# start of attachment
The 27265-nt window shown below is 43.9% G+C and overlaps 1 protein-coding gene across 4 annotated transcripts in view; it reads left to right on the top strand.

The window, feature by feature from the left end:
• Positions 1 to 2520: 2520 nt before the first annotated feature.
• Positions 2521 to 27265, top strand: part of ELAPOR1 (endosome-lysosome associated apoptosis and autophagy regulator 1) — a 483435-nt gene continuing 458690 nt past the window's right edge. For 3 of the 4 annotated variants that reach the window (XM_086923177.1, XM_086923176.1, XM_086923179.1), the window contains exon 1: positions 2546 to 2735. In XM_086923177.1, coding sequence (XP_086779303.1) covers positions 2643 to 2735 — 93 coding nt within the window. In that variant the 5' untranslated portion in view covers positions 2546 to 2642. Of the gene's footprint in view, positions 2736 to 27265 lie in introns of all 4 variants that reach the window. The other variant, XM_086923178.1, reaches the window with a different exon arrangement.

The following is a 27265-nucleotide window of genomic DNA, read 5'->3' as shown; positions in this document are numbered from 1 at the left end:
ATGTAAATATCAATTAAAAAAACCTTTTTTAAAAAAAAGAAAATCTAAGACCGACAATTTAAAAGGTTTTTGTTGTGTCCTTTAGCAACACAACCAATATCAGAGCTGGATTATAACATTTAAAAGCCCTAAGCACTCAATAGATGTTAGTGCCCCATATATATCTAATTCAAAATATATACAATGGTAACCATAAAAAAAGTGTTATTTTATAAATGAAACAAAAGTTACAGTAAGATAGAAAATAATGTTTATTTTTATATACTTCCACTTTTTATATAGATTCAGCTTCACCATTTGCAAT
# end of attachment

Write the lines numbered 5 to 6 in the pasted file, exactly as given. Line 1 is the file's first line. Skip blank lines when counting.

The following is a 27265-nucleotide window of genomic DNA, read 5'->3' as shown; positions in this document are numbered from 1 at the left end:
ATGTAAATATCAATTAAAAAAACCTTTTTTAAAAAAAAGAAAATCTAAGACCGACAATTTAAAAGGTTTTTGTTGTGTCCTTTAGCAACACAACCAATATCAGAGCTGGATTATAACATTTAAAAGCCCTAAGCACTCAATAGATGTTAGTGCCCCATATATATCTAATTCAAAATATATACAATGGTAACCATAAAAAAAGTGTTATTTTATAAATGAAACAAAAGTTACAGTAAGATAGAAAATAATGTTTATTTTTATATACTTCCACTTTTTATATAGATTCAGCTTCACCATTTGCAAT